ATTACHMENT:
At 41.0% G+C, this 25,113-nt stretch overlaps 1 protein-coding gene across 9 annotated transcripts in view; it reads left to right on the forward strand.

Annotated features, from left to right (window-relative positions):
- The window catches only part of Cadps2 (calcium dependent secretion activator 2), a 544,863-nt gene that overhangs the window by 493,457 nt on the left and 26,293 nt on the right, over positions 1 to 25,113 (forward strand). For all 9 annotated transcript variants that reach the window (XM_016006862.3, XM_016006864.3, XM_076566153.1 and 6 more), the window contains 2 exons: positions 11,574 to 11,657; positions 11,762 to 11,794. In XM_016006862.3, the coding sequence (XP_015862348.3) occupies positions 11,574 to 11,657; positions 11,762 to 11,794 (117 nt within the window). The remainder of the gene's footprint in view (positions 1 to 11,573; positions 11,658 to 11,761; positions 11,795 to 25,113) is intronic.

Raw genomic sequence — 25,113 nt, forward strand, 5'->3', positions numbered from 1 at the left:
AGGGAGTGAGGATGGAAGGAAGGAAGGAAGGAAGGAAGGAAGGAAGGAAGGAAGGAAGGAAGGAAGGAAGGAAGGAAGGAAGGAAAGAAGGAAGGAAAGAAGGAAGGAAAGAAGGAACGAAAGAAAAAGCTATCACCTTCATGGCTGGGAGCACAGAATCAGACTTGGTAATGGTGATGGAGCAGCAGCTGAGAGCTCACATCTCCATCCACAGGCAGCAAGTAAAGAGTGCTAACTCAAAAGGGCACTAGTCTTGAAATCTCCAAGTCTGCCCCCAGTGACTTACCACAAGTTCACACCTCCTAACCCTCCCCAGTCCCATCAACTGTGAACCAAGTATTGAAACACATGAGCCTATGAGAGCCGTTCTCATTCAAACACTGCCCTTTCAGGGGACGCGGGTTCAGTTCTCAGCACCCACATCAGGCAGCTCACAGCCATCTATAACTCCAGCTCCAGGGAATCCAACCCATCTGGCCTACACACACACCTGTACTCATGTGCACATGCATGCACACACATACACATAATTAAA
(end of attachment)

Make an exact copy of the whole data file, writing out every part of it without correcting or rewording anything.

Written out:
At 41.0% G+C, this 25,113-nt stretch overlaps 1 protein-coding gene across 9 annotated transcripts in view; it reads left to right on the forward strand.

Annotated features, from left to right (window-relative positions):
- The window catches only part of Cadps2 (calcium dependent secretion activator 2), a 544,863-nt gene that overhangs the window by 493,457 nt on the left and 26,293 nt on the right, over positions 1 to 25,113 (forward strand). For all 9 annotated transcript variants that reach the window (XM_016006862.3, XM_016006864.3, XM_076566153.1 and 6 more), the window contains 2 exons: positions 11,574 to 11,657; positions 11,762 to 11,794. In XM_016006862.3, the coding sequence (XP_015862348.3) occupies positions 11,574 to 11,657; positions 11,762 to 11,794 (117 nt within the window). The remainder of the gene's footprint in view (positions 1 to 11,573; positions 11,658 to 11,761; positions 11,795 to 25,113) is intronic.

Raw genomic sequence — 25,113 nt, forward strand, 5'->3', positions numbered from 1 at the left:
AGGGAGTGAGGATGGAAGGAAGGAAGGAAGGAAGGAAGGAAGGAAGGAAGGAAGGAAGGAAGGAAGGAAGGAAGGAAGGAAGGAAAGAAGGAAGGAAAGAAGGAAGGAAAGAAGGAACGAAAGAAAAAGCTATCACCTTCATGGCTGGGAGCACAGAATCAGACTTGGTAATGGTGATGGAGCAGCAGCTGAGAGCTCACATCTCCATCCACAGGCAGCAAGTAAAGAGTGCTAACTCAAAAGGGCACTAGTCTTGAAATCTCCAAGTCTGCCCCCAGTGACTTACCACAAGTTCACACCTCCTAACCCTCCCCAGTCCCATCAACTGTGAACCAAGTATTGAAACACATGAGCCTATGAGAGCCGTTCTCATTCAAACACTGCCCTTTCAGGGGACGCGGGTTCAGTTCTCAGCACCCACATCAGGCAGCTCACAGCCATCTATAACTCCAGCTCCAGGGAATCCAACCCATCTGGCCTACACACACACCTGTACTCATGTGCACATGCATGCACACACATACACATAATTAAA